Tuesday, November 18, 2008

four months old in puppy world

Last Saturday was November 15th and Ezri's four-month birthday. She's thoroughly out of the infant/toddler puppy stage and is probably pushing the late child / early pre-teen stage judging by her behavior. Physically she's slimmed down a lot due to growing and has completely lost the puppy pudge she originally had, and looks more like a small dog than a baby puppy. She's got a waist already, from both side and top views, and her tail is flagging out more each day. Her nose has lengthened and her ears are fully pricked, leaving her looking so much like her sister Indigo it's a little surreal. As for coloring, her merle is darkening more thus making it much more visible, and her eyes have held steady at the light honey top / light ice blue bottoms, which is a very striking combination. All in all, Ezri is quite a pretty little girl.

Last Monday (11/10) was her last puppy kindergarten class, and she passed with no issues and is approved for Intermediate Puppy if I choose to take that option. It has been interesting to watch how she interacts with the other puppies, as she seems to be unsure what to do with them and is much more comfortable around adult dogs. If she wasn't getting enough attention in class (say while the instructor was talking), she would yip to get attention, so we spent a lot of time working on "good quiet" and "treats from heaven" for lying quietly. Command-wise, Ezri has a firm grasp of sit, wait, and spin (both directions) and is improving her down, beg, come, and bang commands as well. She still needs more work on leash to walk politely, and attention work outside especially with Curzon around to learn that she needs to pay attention to us and not to him. It's handy to know that she will follow him right back to us if we are working offleash, but that's not a crutch I want to keep for much longer - she has the habit of watching him exclusively while ignoring us, which is not good. Curzon has always watched Jadzia more than me, but he will watch me if I ask for his attention, and that's where I want to get Ezri. Of course, it is amusing to think of the border collie chain - Ezri watching Curzon watching Jadzia watching me!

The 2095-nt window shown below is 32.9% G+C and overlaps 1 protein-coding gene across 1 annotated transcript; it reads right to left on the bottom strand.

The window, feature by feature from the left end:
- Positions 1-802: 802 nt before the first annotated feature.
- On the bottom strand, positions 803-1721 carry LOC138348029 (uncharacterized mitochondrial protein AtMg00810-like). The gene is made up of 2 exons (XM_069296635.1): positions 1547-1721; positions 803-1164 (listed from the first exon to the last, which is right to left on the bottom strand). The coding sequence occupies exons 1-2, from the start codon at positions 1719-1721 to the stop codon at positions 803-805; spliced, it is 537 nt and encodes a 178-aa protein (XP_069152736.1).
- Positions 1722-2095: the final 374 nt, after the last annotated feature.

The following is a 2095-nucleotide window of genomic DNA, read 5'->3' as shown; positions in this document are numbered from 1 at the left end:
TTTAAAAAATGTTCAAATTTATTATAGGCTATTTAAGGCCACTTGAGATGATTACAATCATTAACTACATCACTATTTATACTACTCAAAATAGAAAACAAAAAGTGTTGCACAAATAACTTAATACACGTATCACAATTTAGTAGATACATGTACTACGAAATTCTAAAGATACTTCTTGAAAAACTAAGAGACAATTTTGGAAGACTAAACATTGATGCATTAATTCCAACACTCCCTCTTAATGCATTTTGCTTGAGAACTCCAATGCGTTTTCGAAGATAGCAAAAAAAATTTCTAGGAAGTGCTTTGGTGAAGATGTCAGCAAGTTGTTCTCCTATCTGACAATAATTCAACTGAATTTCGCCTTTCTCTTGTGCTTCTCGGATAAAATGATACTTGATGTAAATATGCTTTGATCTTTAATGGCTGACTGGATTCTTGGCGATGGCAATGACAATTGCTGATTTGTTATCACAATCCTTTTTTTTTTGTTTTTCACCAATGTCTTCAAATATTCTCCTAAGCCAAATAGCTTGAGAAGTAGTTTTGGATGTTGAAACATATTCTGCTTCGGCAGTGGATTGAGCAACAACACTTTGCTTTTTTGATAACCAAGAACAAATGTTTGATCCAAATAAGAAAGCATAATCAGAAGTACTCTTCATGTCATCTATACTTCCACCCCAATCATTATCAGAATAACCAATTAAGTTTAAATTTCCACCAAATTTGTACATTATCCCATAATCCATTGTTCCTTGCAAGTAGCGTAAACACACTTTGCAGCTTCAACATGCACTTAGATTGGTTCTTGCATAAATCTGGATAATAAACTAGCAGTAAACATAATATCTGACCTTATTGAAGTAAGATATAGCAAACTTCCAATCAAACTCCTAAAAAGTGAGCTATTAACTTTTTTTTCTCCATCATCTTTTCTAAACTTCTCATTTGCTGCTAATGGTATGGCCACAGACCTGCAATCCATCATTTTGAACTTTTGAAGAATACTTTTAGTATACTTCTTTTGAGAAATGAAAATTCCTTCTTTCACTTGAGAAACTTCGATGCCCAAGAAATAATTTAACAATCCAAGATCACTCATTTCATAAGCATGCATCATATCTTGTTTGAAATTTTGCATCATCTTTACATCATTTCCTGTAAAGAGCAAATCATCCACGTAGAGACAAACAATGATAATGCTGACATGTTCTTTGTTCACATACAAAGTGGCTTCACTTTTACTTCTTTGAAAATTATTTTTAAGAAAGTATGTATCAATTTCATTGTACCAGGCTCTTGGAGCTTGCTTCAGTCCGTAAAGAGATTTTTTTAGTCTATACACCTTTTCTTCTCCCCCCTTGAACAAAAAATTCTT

As for useful behaviors around the house, Ezri has fully mastered the "sit and wait" for her dinner, so that we can have all four dogs sitting quietly and waiting for release to eat their meal. She also understands that she has to sit (and sometimes wait) before going outside, and she's now sitting and waiting quietly with the other three when I open the garage in the morning before releasing them to run out into the kennel. We can now confidently let her potty offleash in the front yard, although I wouldn't leave her completely unsupervised just yet, and she hasn't had any avoidable accidents in the house for a couple of weeks. Last Monday she did have an incident where I had let them out of their crates and gone directly to the front door (as per our morning SOP), and she just couldn't wait for me to get downstairs and peed a little in front of the door. That is a physical housebreaking issue and not a mental one, so we aren't counting that as a major problem. We are still gating the dogs close to us to cut off any avenues of sneak potty attacks, but I almost prefer doing that and may continue to do so even after Ezri is fully trained and trustworthy.

We had flyball practice for the first time in four weeks on Sunday, due to two tournaments and a scheduling conflict, so Ezri needed a little reminder to go over the jumps before she was running happily again. She needs more work on her baby boxturn on the board, so I plan to work on that a lot next Sunday and maybe borrow the board again to work at home. She definitely has the idea down of going over the jumps, getting a ball, and returning over the jumps to her tuggie toy, so that's great! I do need to have other people handle her, as she's bonded strongly to me but also needs to respond better to Chris as well as other teammates, so I think I'll work on that next week as well. Training is neverending, after all!

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